When it comes to prosciutto, we’re big fans of La Quercia, an Iowa meat producer known worldwide for their quality pork. “But Michael,” you say. “Isn’t prosciutto supposed to come from Italy?!” Well, yes, it’s a style that originated in Italy…but I promise you that the folks at La Quercia know their business.

Prosciutto stuffed chicken

  • IMG_07942 boneless chicken breasts, or 4 boneless chicken thighs
  • 6-8 slices of prosciutto. Seriously, go to a meat market or deli and buy the good stuff. The six pieces I bought tonight was only $3.50, and it was so much better than the pre-packaged stuff from the grocery store. Buy extra if you’re a snacker.
  • 4 pieces provolone cheese
  • 12 basil leaves
  • Red wine vinegar
  • Olive oil
  • Salt and pepper

Pound your pieces of chicken until they’re around 1/4 inch thick. Lay the prosciutto on the underside of the chicken, then the provolone, then a few leaves of the basil (according to how much basil you like to taste). Roll each piece of chicken up and place in a baking dish. Slop a generous dash of vinegar onto the chicken, then hit the dish with healthy glug of the olive oil. Finish with kosher salt and fresh-cracked pepper, then bake at 375 until the chicken is done. Serve.

Now go find a pig and thank it for being so delicious. Happy cooking!

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Seared scallops with pancetta-braised chard

IMG_0478We developed a taste for scallops during our recent sojourn in Florida, so now that we’re back we decided to try our hand at making them in our decidedly more land-locked surroundings. Our local Fresh Market had some pretty large specimens on display tonight, which gave me the idea to try out a recipe I first read on the Food and Wine Magazine website: pan-seared scallops with a bacon and chard base. I don’t cook with chard often, and I don’t like it as much as the kale we used in our last scallop dish, but I figured what the hell — let’s get some rainbow chard and get cooking.

Seared Scallops with pancetta-braised chard
(inspired by Food and Wine Magazine)

  • img_53474 slices pancetta, cut into lardons
  • 2 large shallots, minced
  • 4 cloves garlic, minced
  • 1 bunch rainbow chard, stems cut into 1/2″ strips, leaves cut into 1″ strips
  • 1 medium tomato, diced and de-seeded
  • Salt and Pepper
  • 8-12 sea scallops
  • 1 tablespoon unsalted butter

In a deep cast-iron skillet, fry the pancetta until crisp. Add the shallots, sauteeing until they become soft, about 3 minutes. Add the garlic and saute for 2-3 more minutes (being careful not to brown the garlic). Add the tomato and cook until it begins to break down, then add the chard stems. Cook the stems until they become tender, then add the leaves. Cook until the leaves are wilted; season with salt and pepper.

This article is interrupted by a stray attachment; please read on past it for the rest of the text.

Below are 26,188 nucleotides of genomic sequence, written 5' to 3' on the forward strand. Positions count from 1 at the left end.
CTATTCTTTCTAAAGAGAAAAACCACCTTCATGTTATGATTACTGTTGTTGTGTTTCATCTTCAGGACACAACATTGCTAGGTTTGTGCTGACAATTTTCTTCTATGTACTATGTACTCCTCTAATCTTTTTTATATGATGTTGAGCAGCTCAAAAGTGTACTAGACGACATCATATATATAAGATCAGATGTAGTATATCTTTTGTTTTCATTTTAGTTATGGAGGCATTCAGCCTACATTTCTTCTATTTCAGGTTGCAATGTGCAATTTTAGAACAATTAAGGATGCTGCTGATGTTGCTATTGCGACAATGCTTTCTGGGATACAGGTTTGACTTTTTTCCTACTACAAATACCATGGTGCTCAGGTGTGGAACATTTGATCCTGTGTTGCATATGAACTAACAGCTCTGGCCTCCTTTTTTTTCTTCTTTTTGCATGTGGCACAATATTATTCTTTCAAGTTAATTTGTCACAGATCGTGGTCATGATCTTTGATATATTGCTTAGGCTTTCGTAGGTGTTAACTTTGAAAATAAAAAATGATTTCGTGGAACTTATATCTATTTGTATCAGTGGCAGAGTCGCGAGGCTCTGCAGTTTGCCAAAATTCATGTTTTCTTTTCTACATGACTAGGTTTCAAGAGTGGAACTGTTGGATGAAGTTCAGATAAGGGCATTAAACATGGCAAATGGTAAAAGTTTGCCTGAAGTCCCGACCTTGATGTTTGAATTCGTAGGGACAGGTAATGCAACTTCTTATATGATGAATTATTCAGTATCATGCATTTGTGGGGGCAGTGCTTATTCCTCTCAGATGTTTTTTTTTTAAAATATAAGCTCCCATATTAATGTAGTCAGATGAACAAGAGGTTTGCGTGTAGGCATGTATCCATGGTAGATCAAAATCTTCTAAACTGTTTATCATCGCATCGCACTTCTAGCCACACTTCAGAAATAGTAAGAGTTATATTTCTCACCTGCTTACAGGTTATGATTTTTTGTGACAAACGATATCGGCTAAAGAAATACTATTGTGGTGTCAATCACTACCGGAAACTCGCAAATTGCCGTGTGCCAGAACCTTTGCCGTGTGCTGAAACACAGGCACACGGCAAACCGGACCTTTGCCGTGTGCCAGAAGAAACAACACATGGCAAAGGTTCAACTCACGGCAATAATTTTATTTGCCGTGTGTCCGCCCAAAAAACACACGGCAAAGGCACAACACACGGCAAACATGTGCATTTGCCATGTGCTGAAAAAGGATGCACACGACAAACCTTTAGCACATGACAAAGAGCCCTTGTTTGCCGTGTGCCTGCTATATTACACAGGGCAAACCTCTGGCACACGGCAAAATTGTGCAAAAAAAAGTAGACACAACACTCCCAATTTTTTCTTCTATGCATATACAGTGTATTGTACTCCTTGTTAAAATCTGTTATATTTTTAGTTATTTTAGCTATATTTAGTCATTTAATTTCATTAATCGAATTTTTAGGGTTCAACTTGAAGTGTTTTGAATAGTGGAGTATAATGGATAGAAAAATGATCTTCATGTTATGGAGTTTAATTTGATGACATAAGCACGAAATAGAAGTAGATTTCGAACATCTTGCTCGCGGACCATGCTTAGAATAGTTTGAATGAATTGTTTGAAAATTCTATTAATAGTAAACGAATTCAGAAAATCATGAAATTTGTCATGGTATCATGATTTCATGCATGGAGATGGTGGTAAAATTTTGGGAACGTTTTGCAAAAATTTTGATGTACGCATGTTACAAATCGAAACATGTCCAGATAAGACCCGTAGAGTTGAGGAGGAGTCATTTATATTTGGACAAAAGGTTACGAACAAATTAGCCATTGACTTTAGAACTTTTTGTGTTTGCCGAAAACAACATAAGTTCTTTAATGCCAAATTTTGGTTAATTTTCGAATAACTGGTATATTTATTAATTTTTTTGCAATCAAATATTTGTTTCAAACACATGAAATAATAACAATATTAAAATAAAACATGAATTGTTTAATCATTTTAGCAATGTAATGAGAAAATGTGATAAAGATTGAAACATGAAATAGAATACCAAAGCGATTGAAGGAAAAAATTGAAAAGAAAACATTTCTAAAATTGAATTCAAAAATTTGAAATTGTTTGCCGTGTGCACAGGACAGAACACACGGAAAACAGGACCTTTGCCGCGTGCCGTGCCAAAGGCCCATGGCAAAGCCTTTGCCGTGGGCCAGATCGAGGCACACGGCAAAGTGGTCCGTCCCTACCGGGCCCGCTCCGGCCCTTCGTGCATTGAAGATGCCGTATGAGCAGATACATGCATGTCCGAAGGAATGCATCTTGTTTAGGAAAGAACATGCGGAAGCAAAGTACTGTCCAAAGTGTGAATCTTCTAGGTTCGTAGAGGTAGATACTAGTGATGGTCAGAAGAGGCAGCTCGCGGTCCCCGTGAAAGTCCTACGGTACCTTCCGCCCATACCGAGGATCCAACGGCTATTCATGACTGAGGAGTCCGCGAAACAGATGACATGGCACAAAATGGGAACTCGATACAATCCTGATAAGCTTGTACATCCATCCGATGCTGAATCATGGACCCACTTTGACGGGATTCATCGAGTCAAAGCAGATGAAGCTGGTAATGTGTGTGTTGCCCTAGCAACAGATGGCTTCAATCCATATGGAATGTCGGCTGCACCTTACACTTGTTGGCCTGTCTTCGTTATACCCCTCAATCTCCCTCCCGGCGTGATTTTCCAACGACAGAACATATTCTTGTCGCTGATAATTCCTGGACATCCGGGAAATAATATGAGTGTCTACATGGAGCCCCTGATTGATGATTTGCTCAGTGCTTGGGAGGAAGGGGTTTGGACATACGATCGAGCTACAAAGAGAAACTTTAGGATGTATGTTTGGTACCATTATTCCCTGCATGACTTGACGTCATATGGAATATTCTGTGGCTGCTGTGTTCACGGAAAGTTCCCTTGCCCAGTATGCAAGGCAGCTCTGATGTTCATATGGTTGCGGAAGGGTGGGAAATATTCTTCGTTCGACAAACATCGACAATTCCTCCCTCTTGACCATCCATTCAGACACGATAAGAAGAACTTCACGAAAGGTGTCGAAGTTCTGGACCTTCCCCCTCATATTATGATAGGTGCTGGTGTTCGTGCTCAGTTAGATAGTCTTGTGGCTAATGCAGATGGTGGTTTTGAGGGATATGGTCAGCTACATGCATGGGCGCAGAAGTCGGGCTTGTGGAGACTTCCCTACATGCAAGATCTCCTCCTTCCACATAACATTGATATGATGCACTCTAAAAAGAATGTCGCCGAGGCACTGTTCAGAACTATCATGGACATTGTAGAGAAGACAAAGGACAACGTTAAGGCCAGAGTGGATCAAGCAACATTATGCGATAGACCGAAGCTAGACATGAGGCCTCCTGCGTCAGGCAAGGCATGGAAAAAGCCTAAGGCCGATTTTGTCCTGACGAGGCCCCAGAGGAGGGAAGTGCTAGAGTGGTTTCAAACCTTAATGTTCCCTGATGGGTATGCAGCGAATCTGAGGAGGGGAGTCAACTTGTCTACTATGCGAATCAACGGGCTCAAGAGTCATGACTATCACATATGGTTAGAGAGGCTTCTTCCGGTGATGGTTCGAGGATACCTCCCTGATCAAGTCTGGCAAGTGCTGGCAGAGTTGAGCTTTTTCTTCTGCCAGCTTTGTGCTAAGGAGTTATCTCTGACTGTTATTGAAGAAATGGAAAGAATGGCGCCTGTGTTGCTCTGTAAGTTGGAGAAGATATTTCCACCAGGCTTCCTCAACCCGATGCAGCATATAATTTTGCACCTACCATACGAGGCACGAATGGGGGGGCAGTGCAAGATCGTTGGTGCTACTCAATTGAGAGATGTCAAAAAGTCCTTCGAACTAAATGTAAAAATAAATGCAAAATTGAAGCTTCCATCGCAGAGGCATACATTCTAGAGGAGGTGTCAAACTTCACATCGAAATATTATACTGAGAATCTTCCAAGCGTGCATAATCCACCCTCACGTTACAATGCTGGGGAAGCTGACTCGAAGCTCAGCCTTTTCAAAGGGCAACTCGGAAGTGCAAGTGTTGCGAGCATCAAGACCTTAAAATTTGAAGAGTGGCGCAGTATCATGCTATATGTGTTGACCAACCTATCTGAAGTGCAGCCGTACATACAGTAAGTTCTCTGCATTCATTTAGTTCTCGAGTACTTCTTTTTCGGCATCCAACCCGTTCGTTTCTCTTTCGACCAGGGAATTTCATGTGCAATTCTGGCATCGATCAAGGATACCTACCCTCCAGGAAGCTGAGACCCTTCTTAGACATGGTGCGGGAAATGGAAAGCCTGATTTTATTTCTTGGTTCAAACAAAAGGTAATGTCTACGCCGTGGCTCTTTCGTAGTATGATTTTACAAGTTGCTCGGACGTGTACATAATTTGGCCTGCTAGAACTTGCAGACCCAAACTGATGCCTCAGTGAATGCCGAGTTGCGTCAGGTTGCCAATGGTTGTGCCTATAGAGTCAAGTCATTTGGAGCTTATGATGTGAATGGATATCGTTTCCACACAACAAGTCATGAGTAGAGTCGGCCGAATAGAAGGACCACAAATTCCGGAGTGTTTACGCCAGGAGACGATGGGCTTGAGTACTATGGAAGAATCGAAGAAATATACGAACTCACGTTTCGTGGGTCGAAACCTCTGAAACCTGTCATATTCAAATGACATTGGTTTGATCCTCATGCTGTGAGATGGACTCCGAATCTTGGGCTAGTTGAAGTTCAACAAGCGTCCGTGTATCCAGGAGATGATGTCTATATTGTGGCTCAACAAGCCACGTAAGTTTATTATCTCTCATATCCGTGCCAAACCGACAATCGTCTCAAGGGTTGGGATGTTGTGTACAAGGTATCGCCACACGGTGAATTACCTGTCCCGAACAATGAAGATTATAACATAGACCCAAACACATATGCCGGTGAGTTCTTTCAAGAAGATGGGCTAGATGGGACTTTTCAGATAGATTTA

For the scallops, make sure they are very dry and dust them with a coating of salt and pepper. In a separate (screamingly hot skillet) sear the scallops in olive oil for 1-2 minutes. Flip the scallops, adding the butter to the skillet. Spoon the butter over the scallops as they sear on the other side. Arrange seared scallops on the chard mixture, and serve.

This is a fine and quick recipe, and if you do all your chopping and mincing in advance, you should have no problems juggling two pans. The sweetness of the scallops goes nicely with the earthiness of the chard, and this is sure to be a great main course (with sides) or a light starter to get things rolling. Happy cooking!

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Greek yogurt pizza dough

photo(20)Ah, pizza. I haven’t met many people who don’t like at least one form of this dish, from thin, crispy crusts to thick deep dish pies, from the meatstravaganza Godfather variety to lighter fare made with zucchini and artichokes — people love pizza. Jess and I are no different. I like to make pizza from scratch, and since I’ve got a stand mixer with a dough hook, it’s pretty easy to do.

I stumbled across this idea of making pizza dough using just two basic ingredients — self-rising flour and Greek yogurt — and figured it was worth a try. The science makes sense, since the leavening agents in the flour require something acidic to get them going, and yogurt fits the bill nicely. But how would it taste? Well, the resulting pizza was pretty good, and while I’m not 100% satisfied with the crust, I think this basic recipe has enough potential to warrant further experimentation. I’d love to hear tips from any of you that have tried this, because I think this is a light, tasty way to have your pizza and eat it too.

Greek Yogurt Pizza Dough

  • photo(19)1 cup Greek yogurt. Be sure to get the authentic kind (we like Fage brand) because there are some Greek-style yogurts out there that are thickened with corn starch and other additives — they aren’t bad for eating, but not great for baking.
  • 2 cups self-rising flour (plus extra for surfaces). All-purpose won’t work for this unless you add in some baking soda and powder. I’m lazy, I just buy the kind that already has leavening in it — works like a charm.
  • 1 tablespoon olive oil.
  • 1 healthy pinch of salt.